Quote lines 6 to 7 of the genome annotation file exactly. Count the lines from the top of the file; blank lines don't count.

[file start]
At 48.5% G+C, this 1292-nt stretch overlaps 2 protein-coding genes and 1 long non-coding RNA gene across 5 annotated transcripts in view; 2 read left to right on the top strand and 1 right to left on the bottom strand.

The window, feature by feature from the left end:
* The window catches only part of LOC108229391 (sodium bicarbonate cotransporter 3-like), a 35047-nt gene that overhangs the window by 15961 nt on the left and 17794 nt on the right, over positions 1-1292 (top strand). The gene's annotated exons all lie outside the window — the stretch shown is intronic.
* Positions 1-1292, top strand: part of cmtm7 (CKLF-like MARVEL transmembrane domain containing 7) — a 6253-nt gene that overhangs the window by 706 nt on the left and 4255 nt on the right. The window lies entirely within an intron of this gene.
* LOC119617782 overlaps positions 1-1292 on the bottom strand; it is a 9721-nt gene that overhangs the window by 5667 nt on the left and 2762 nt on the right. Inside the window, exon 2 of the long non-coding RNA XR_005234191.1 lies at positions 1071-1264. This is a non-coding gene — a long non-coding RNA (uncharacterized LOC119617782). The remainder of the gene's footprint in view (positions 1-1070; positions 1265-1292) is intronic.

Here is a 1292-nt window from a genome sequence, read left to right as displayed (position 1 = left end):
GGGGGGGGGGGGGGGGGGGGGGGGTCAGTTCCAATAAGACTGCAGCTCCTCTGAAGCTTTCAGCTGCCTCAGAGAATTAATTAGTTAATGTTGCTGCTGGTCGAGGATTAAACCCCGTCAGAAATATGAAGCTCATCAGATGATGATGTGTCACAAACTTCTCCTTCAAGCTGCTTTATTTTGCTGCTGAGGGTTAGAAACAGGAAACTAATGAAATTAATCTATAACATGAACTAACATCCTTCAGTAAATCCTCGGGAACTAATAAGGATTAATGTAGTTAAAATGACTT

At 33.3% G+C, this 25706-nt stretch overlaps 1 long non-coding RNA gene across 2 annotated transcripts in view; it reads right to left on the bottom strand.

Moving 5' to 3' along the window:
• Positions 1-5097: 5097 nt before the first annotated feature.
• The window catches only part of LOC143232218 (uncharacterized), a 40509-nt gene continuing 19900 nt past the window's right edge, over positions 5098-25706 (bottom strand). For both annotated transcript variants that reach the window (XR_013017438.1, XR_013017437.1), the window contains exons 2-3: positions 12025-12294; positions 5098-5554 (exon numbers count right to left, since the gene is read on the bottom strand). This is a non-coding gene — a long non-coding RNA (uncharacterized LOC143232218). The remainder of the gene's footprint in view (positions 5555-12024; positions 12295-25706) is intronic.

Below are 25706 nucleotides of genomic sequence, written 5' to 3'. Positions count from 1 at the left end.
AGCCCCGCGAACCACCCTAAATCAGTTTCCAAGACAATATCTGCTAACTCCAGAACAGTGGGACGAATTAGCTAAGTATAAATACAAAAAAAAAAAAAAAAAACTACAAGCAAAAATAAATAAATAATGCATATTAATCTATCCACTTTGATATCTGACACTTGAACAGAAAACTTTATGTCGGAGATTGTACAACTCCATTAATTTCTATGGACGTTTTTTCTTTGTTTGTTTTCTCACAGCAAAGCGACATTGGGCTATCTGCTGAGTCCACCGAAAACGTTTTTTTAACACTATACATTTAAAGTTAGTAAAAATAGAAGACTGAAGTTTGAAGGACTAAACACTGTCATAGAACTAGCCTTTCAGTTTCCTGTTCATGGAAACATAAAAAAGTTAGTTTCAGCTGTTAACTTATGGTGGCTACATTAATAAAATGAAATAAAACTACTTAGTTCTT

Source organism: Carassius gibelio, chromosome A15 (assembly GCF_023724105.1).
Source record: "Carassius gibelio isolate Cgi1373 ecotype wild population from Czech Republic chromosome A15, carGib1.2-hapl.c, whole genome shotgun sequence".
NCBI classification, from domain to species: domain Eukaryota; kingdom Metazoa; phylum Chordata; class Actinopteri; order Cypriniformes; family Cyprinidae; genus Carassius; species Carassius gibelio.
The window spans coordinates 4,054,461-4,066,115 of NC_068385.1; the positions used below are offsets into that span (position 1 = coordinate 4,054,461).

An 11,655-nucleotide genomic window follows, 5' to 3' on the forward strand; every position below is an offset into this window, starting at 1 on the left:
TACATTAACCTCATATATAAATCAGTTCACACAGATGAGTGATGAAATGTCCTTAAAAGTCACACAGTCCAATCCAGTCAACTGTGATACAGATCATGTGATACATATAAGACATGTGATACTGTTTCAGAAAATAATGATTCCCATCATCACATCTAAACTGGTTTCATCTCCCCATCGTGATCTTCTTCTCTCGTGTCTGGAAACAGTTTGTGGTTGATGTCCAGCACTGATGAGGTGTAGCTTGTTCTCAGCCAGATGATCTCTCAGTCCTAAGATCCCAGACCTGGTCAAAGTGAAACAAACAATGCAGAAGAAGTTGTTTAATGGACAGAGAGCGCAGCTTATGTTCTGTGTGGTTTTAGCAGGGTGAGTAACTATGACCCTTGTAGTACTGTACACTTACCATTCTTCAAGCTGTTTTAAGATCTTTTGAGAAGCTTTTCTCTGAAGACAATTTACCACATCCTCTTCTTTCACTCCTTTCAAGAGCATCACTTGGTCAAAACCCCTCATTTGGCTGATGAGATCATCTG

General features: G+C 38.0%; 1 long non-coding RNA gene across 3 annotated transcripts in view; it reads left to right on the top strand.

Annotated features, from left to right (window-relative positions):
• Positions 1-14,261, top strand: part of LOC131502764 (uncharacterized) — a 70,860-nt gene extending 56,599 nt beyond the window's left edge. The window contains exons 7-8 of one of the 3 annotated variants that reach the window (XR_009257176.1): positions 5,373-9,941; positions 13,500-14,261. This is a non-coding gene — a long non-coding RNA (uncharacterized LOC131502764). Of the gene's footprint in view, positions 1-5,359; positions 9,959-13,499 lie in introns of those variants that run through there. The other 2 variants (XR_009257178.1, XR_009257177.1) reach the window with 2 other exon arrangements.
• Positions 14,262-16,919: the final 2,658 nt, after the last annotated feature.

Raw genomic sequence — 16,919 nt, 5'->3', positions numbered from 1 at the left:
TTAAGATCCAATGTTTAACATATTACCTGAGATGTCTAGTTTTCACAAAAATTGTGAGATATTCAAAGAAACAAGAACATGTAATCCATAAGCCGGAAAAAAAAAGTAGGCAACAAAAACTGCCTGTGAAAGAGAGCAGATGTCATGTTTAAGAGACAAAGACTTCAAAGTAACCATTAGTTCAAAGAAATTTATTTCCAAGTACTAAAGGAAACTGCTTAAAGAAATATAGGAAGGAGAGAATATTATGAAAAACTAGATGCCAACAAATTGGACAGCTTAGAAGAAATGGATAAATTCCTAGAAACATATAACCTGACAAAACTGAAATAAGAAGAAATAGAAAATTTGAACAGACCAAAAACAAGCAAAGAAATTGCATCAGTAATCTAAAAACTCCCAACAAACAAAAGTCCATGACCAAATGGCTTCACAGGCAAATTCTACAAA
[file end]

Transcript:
Here is a 1292-nt window from a genome sequence, read left to right as displayed (position 1 = left end):
GGGGGGGGGGGGGGGGGGGGGGGGTCAGTTCCAATAAGACTGCAGCTCCTCTGAAGCTTTCAGCTGCCTCAGAGAATTAATTAGTTAATGTTGCTGCTGGTCGAGGATTAAACCCCGTCAGAAATATGAAGCTCATCAGATGATGATGTGTCACAAACTTCTCCTTCAAGCTGCTTTATTTTGCTGCTGAGGGTTAGAAACAGGAAACTAATGAAATTAATCTATAACATGAACTAACATCCTTCAGTAAATCCTCGGGAACTAATAAGGATTAATGTAGTTAAAATGACTT